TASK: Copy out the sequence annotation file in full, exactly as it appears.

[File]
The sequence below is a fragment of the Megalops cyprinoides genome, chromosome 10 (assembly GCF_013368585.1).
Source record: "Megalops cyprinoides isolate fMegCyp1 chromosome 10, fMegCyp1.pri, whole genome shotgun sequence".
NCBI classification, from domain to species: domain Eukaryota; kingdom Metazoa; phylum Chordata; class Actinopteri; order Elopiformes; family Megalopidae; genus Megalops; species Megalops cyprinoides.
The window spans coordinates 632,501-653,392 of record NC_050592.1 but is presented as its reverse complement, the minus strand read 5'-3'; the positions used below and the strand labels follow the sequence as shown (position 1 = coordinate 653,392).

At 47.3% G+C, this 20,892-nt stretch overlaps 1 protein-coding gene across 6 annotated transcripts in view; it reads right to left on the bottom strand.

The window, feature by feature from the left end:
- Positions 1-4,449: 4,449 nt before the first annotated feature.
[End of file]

The sequence below is a fragment of the Megalops cyprinoides genome, chromosome 10 (assembly GCF_013368585.1).
Source record: "Megalops cyprinoides isolate fMegCyp1 chromosome 10, fMegCyp1.pri, whole genome shotgun sequence".
NCBI classification, from domain to species: domain Eukaryota; kingdom Metazoa; phylum Chordata; class Actinopteri; order Elopiformes; family Megalopidae; genus Megalops; species Megalops cyprinoides.
The window spans coordinates 632,501-653,392 of record NC_050592.1 but is presented as its reverse complement, the minus strand read 5'-3'; the positions used below and the strand labels follow the sequence as shown (position 1 = coordinate 653,392).

At 47.3% G+C, this 20,892-nt stretch overlaps 1 protein-coding gene across 6 annotated transcripts in view; it reads right to left on the bottom strand.

The window, feature by feature from the left end:
- Positions 1-4,449: 4,449 nt before the first annotated feature.